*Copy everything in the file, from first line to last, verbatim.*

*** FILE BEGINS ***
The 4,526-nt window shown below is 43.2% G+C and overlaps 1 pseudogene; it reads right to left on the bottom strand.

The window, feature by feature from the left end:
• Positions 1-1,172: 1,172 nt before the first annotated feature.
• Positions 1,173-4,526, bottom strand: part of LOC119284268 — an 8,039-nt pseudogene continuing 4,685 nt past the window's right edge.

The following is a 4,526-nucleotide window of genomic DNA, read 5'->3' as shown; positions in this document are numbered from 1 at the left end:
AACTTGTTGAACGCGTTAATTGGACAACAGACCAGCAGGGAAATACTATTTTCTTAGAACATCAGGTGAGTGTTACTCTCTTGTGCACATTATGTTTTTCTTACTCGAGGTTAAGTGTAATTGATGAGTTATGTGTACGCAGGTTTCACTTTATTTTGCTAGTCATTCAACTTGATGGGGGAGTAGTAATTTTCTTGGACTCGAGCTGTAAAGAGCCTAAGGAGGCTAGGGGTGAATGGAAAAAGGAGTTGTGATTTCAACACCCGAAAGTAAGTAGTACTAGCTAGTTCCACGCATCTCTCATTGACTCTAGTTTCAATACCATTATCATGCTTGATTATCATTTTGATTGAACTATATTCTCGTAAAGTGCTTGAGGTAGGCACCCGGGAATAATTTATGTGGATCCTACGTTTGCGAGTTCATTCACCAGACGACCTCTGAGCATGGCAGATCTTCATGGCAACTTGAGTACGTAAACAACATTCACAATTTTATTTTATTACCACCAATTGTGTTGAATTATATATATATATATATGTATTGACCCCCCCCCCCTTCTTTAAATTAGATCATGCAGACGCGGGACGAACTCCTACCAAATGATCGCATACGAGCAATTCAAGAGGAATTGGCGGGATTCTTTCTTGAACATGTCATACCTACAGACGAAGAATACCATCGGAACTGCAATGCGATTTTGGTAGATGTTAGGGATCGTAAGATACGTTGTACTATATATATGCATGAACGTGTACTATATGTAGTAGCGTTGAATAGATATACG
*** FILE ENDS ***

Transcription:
The 4,526-nt window shown below is 43.2% G+C and overlaps 1 pseudogene; it reads right to left on the bottom strand.

The window, feature by feature from the left end:
• Positions 1-1,172: 1,172 nt before the first annotated feature.
• Positions 1,173-4,526, bottom strand: part of LOC119284268 — an 8,039-nt pseudogene continuing 4,685 nt past the window's right edge.

The following is a 4,526-nucleotide window of genomic DNA, read 5'->3' as shown; positions in this document are numbered from 1 at the left end:
AACTTGTTGAACGCGTTAATTGGACAACAGACCAGCAGGGAAATACTATTTTCTTAGAACATCAGGTGAGTGTTACTCTCTTGTGCACATTATGTTTTTCTTACTCGAGGTTAAGTGTAATTGATGAGTTATGTGTACGCAGGTTTCACTTTATTTTGCTAGTCATTCAACTTGATGGGGGAGTAGTAATTTTCTTGGACTCGAGCTGTAAAGAGCCTAAGGAGGCTAGGGGTGAATGGAAAAAGGAGTTGTGATTTCAACACCCGAAAGTAAGTAGTACTAGCTAGTTCCACGCATCTCTCATTGACTCTAGTTTCAATACCATTATCATGCTTGATTATCATTTTGATTGAACTATATTCTCGTAAAGTGCTTGAGGTAGGCACCCGGGAATAATTTATGTGGATCCTACGTTTGCGAGTTCATTCACCAGACGACCTCTGAGCATGGCAGATCTTCATGGCAACTTGAGTACGTAAACAACATTCACAATTTTATTTTATTACCACCAATTGTGTTGAATTATATATATATATATATGTATTGACCCCCCCCCCCTTCTTTAAATTAGATCATGCAGACGCGGGACGAACTCCTACCAAATGATCGCATACGAGCAATTCAAGAGGAATTGGCGGGATTCTTTCTTGAACATGTCATACCTACAGACGAAGAATACCATCGGAACTGCAATGCGATTTTGGTAGATGTTAGGGATCGTAAGATACGTTGTACTATATATATGCATGAACGTGTACTATATGTAGTAGCGTTGAATAGATATACG